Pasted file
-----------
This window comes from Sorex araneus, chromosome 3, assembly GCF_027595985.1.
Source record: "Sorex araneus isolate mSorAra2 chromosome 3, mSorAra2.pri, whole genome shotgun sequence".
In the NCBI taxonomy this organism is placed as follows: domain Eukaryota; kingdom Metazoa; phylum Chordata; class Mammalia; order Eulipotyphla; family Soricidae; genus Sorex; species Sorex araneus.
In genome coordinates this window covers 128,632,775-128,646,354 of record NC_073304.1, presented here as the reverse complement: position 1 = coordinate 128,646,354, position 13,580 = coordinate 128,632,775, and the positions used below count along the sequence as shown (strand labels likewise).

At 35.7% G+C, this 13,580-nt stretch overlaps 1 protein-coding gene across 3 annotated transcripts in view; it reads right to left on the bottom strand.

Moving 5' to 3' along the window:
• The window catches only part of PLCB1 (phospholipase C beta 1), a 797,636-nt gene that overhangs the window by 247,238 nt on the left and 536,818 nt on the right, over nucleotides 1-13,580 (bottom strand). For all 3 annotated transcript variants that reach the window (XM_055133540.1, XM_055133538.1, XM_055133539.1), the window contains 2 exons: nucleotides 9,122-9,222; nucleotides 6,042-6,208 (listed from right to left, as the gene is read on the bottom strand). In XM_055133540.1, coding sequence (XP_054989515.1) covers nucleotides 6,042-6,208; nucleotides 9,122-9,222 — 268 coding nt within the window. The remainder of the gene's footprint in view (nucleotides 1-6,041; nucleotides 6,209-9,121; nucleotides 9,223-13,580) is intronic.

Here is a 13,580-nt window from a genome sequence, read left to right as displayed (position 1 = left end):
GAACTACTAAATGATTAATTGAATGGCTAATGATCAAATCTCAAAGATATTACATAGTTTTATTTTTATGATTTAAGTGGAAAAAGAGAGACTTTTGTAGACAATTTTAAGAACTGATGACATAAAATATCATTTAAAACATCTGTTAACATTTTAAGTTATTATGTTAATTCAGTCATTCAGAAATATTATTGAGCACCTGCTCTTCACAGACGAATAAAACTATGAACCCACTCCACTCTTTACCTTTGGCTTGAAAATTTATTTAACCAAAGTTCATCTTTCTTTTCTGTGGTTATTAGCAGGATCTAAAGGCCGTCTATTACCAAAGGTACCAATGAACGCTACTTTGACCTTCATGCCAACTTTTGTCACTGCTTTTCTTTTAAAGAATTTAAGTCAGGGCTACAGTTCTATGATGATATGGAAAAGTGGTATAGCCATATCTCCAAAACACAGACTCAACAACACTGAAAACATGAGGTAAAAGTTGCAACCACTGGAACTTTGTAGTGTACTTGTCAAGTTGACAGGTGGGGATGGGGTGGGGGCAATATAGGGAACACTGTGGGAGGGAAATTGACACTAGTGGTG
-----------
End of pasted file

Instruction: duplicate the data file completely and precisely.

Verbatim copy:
This window comes from Sorex araneus, chromosome 3, assembly GCF_027595985.1.
Source record: "Sorex araneus isolate mSorAra2 chromosome 3, mSorAra2.pri, whole genome shotgun sequence".
In the NCBI taxonomy this organism is placed as follows: domain Eukaryota; kingdom Metazoa; phylum Chordata; class Mammalia; order Eulipotyphla; family Soricidae; genus Sorex; species Sorex araneus.
In genome coordinates this window covers 128,632,775-128,646,354 of record NC_073304.1, presented here as the reverse complement: position 1 = coordinate 128,646,354, position 13,580 = coordinate 128,632,775, and the positions used below count along the sequence as shown (strand labels likewise).

At 35.7% G+C, this 13,580-nt stretch overlaps 1 protein-coding gene across 3 annotated transcripts in view; it reads right to left on the bottom strand.

Moving 5' to 3' along the window:
• The window catches only part of PLCB1 (phospholipase C beta 1), a 797,636-nt gene that overhangs the window by 247,238 nt on the left and 536,818 nt on the right, over nucleotides 1-13,580 (bottom strand). For all 3 annotated transcript variants that reach the window (XM_055133540.1, XM_055133538.1, XM_055133539.1), the window contains 2 exons: nucleotides 9,122-9,222; nucleotides 6,042-6,208 (listed from right to left, as the gene is read on the bottom strand). In XM_055133540.1, coding sequence (XP_054989515.1) covers nucleotides 6,042-6,208; nucleotides 9,122-9,222 — 268 coding nt within the window. The remainder of the gene's footprint in view (nucleotides 1-6,041; nucleotides 6,209-9,121; nucleotides 9,223-13,580) is intronic.

Here is a 13,580-nt window from a genome sequence, read left to right as displayed (position 1 = left end):
GAACTACTAAATGATTAATTGAATGGCTAATGATCAAATCTCAAAGATATTACATAGTTTTATTTTTATGATTTAAGTGGAAAAAGAGAGACTTTTGTAGACAATTTTAAGAACTGATGACATAAAATATCATTTAAAACATCTGTTAACATTTTAAGTTATTATGTTAATTCAGTCATTCAGAAATATTATTGAGCACCTGCTCTTCACAGACGAATAAAACTATGAACCCACTCCACTCTTTACCTTTGGCTTGAAAATTTATTTAACCAAAGTTCATCTTTCTTTTCTGTGGTTATTAGCAGGATCTAAAGGCCGTCTATTACCAAAGGTACCAATGAACGCTACTTTGACCTTCATGCCAACTTTTGTCACTGCTTTTCTTTTAAAGAATTTAAGTCAGGGCTACAGTTCTATGATGATATGGAAAAGTGGTATAGCCATATCTCCAAAACACAGACTCAACAACACTGAAAACATGAGGTAAAAGTTGCAACCACTGGAACTTTGTAGTGTACTTGTCAAGTTGACAGGTGGGGATGGGGTGGGGGCAATATAGGGAACACTGTGGGAGGGAAATTGACACTAGTGGTG